One-Pot Wonder: Chicken, Sausage, and Brussels Sprouts Medley

Matthew and Emily Clifton

If there's a single food that universally divides childhood from adulthood, it has to be the poor old Brussels sprout. If you weren't commanded to "eat your sprouts!" as a kid, either you were very lucky, or your parents were remarkably good cooks. And there lies the key: With the right technique, even the staunchest hater of Brussels sprouts can be made to see just how delicious the smallest brassica can be.

For maximum flavor, we like getting a deeply browned surface on the sprouts, while cooking them enough to soften them through to the inside. Plus, if you can infuse the sprouts' leafy folds with extra flavor—say, from roasted meats—even better. All this points toward a one-pan solution, with meat and vegetables cooked together in a skillet (or on a rimmed baking sheet). That leads us to this recipe, in which we roast chicken, fennel-spiced Italian sausage, and Brussels sprouts with thinly sliced lemon, all of it bathed in the chicken and sausage juices, along with a flavorful Dijon mustard rub that we apply to the chicken. The lemon slices mellow as they cook and brown, making them a completely edible part of this dish—plus, their juices add some much-needed acidity to balance out the meaty richness.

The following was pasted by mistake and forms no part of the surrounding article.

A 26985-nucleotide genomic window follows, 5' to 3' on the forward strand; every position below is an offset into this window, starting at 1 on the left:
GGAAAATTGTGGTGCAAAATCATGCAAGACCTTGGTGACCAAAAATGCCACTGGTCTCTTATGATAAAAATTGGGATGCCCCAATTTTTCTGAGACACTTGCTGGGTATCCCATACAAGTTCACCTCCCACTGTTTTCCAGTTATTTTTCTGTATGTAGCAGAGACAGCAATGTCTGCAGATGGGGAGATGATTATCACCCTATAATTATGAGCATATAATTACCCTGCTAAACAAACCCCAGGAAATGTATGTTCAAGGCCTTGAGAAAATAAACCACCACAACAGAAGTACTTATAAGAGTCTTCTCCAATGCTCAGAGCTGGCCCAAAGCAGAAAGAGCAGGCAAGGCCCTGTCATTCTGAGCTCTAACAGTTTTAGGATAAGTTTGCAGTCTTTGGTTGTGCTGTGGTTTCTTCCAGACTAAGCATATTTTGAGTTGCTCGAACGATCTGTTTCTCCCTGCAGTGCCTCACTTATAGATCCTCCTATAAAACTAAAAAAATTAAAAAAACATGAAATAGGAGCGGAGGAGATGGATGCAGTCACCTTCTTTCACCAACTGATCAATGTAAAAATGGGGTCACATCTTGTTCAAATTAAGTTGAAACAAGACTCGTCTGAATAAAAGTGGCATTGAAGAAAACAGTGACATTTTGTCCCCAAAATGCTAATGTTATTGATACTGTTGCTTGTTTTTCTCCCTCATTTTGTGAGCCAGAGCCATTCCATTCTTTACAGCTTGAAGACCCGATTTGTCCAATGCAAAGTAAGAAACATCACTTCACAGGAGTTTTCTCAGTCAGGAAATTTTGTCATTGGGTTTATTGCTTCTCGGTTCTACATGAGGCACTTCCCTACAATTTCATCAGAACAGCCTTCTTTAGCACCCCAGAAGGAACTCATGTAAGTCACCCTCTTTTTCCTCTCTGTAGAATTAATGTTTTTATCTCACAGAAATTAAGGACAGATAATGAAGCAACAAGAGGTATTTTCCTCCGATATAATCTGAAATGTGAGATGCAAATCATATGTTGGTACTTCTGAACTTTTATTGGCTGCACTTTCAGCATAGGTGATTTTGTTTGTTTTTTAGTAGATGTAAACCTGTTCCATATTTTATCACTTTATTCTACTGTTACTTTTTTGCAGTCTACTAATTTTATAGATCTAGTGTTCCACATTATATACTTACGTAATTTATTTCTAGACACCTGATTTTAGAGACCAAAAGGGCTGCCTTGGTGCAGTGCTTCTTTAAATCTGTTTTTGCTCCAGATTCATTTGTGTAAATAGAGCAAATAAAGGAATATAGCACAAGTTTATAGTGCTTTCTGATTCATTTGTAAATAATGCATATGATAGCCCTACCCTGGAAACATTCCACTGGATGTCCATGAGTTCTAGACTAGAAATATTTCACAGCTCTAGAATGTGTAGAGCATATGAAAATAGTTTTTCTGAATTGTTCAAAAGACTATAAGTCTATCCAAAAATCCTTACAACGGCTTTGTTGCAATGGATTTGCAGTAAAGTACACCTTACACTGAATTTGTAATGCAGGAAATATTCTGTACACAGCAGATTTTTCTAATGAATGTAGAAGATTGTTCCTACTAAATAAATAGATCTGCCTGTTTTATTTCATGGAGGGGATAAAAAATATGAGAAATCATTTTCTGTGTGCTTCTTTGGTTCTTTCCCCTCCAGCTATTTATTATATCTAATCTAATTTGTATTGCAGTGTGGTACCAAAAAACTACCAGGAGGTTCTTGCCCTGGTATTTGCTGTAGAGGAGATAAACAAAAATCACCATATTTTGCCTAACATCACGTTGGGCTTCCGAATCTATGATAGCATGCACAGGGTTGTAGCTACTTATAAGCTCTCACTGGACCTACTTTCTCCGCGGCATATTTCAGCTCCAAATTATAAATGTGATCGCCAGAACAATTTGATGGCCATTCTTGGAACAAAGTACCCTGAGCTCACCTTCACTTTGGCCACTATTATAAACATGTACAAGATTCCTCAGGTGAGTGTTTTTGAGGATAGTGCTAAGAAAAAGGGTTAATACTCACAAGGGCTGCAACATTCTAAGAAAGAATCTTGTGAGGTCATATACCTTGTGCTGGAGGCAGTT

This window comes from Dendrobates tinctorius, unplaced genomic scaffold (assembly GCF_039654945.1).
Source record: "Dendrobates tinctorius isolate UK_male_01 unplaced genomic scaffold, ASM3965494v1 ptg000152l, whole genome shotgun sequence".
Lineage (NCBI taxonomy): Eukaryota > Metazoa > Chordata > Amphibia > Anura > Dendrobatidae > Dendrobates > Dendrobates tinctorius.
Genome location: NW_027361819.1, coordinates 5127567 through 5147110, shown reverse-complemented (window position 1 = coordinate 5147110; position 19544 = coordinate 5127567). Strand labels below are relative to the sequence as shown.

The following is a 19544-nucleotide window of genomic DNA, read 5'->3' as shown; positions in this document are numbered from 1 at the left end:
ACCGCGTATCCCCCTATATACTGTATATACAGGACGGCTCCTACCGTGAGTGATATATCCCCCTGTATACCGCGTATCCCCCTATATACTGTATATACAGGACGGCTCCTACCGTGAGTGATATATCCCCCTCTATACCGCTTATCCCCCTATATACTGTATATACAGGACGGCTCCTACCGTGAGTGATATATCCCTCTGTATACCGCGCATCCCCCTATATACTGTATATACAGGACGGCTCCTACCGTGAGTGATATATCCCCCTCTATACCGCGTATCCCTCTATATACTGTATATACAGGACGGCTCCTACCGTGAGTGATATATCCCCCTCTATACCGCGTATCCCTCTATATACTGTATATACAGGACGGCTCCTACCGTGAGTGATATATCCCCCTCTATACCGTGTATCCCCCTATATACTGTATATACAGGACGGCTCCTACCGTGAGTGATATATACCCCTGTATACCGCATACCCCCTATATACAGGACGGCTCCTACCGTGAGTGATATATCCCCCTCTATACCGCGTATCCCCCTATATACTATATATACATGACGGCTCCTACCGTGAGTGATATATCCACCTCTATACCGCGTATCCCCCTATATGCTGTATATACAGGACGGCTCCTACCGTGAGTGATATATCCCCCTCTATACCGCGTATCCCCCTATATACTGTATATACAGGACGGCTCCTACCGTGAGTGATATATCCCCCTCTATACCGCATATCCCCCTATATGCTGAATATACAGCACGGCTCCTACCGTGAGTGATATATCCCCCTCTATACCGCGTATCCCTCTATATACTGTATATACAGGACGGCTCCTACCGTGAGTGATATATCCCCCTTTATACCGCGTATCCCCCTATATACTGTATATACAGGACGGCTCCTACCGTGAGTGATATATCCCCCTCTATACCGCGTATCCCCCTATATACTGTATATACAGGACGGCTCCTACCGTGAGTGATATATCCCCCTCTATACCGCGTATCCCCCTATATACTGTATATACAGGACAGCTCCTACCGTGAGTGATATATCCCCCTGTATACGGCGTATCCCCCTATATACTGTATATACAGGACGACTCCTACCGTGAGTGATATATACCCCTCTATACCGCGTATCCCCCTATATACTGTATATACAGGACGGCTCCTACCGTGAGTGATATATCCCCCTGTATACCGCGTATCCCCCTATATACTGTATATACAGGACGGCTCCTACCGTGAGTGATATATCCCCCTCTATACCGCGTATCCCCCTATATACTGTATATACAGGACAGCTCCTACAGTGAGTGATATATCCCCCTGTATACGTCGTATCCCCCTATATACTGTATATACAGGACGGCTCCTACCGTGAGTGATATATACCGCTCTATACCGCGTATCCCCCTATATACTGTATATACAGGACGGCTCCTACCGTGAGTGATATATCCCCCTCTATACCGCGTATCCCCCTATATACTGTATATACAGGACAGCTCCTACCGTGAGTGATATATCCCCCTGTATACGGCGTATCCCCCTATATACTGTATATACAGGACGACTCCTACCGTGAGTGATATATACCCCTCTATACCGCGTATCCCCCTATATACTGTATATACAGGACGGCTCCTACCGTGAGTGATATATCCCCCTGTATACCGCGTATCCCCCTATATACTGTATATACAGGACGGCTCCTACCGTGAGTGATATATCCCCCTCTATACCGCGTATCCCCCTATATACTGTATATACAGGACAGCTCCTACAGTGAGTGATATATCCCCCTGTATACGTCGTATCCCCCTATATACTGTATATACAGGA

Our cast iron skillet is easily the most heavily used pan in our kitchen, and we've probably made more variations on skillet chicken than we have any other kind of recipe. Often, we cook the chicken skin side down first to ensure that it's crisp, then flip it for the rest of the cooking time. This time, though, we use two tricks to get the skin browned in a single step. First, there's honey in the rub, which works to brown and crisp the skin. Second, the oven is on high heat, which speeds up and intensifies the crisping and browning of the skin.

We prefer a traditional Italian pork sausage here (either hot or "sweet" is fine), since it will stay juicy, but you could substitute a different version. Just be careful with chicken or turkey sausages, as they tend to dry out much more quickly than the pork variety.

If you're using a baking sheet, you're unlikely to fill it up completely. But with a skillet, make sure not to pile the sprouts up on each other too much—you want them to roast, not steam.

We scatter the sprouts in a single layer in the skillet, then nestle the chicken and sausage on top. Everything should be done just about at the same time, but if for some reason your chicken and sausage are done and the sprouts need a little longer to brown, you can just transfer the meat to a plate for a few minutes while the vegetables finish up.


You could serve this with a side like mashed potatoes, but honestly, there's a whole meal right there in the pan. I'm not even going to remind you to eat your sprouts, because you won't need to be told twice.